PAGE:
Luna: A Whale to Watch- page 2 | Science | Smithsonian
Luna sought the company of humans on Nootka Sound. (Fred Lazuk)

Luna: A Whale to Watch

The true story of a lonely orca leaps from printed page to silver screen, with a boost from new technology

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The article generated interest in doing a movie. People called and came to visit, but nothing came of it.

We talked to people who made documentaries. They told us that the story was nice, but if it didn’t have a strong point of view, they weren’t interested. There had to be advocacy.

We tried the studios. We wrote proposals and took a trip to Hollywood.

“Sure,” said one studio executive, “but your whale is one of those big black and white things. What about those other ones, the little white whales, what do you call them, belugas? Aren’t they cuter? Could we do it with a beluga?”

But while this was going on, things were happening in the way movies are made. In the mid-’90s, the price of high-quality digital video cameras came down dramatically. The cameras were simple to operate, and within a few years they were shooting high-definition footage that looked great on the big screen. With editing software that could be installed on a laptop, they enabled moviemaking at a fraction of the previous cost.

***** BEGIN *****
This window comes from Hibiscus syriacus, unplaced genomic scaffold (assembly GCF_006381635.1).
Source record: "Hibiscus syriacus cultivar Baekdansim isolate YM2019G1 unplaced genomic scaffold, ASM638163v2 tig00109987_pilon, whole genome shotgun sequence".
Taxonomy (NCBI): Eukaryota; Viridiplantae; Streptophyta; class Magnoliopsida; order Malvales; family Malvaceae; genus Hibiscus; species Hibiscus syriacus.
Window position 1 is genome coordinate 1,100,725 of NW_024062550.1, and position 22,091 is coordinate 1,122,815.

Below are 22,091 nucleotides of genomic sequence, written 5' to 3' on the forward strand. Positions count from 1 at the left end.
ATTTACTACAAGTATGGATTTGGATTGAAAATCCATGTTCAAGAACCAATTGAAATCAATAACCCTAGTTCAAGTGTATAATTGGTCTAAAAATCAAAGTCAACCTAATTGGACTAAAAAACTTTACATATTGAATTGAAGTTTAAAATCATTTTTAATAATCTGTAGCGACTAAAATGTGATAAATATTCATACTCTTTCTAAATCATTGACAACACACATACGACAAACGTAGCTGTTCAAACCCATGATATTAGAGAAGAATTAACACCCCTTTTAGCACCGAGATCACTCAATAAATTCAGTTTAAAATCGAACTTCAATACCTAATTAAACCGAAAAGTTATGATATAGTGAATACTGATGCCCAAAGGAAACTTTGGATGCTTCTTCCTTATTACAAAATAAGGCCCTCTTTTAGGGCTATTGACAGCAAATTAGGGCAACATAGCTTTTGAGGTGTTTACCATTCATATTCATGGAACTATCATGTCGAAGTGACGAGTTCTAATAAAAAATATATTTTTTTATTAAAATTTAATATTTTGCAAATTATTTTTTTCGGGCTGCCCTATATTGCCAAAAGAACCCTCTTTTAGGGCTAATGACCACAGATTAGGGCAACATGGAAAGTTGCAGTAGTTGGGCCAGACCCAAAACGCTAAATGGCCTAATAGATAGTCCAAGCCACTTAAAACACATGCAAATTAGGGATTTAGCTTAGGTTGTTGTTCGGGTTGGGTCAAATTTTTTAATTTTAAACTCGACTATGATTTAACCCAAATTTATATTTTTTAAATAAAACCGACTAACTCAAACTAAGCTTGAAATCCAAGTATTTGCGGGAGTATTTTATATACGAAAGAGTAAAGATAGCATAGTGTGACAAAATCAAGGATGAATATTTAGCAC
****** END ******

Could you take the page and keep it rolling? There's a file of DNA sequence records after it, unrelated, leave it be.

In 1996, the Sundance Film Festival, the most prominent independent film festival in the world, had some 1,900 submissions, including 750 feature films, and people thought that was a lot. But this year Sundance had 10,279 entries, including 3,812 feature-length films. Most of them were filmed with digital cameras.

“The opportunity to be a filmmaker is definitely becoming more democratic,” David Courier, a programmer at Sundance, told me. “People who couldn’t afford to make a film in years past are feeling empowered.”

One of the newly empowered filmmakers is a documentarian named James Longley, who trained on 35-millimeter film. “I certainly miss the dynamic range of film negative and the mysterious wonderfulness of getting material back from the lab, days later, smelling of chemicals,” Longley told me in an e-mail. But “I can’t say I miss the bulk of the cameras or the expense of working on film at all, not for the kind of work that I do.”

Longley made Iraq in Fragments, a documentary that played in U.S. theaters for almost a year in 2006 and 2007. He spent two years making it in and out of Iraq after the U.S. invasion, working with only a translator, filming with small digital cameras and editing with two colleagues on home computers. After it was released, a Village Voice critic wrote, “[I]f Longley’s astonishing feat of poetic agitation has a precedent in the entire history of documentary, I’m not aware of it.” The movie was nominated for an Oscar for Best Documentary Feature in 2007.

“I could never work the way I do now if the world were still analog,” Longley told me. “It would be a practical impossibility.”

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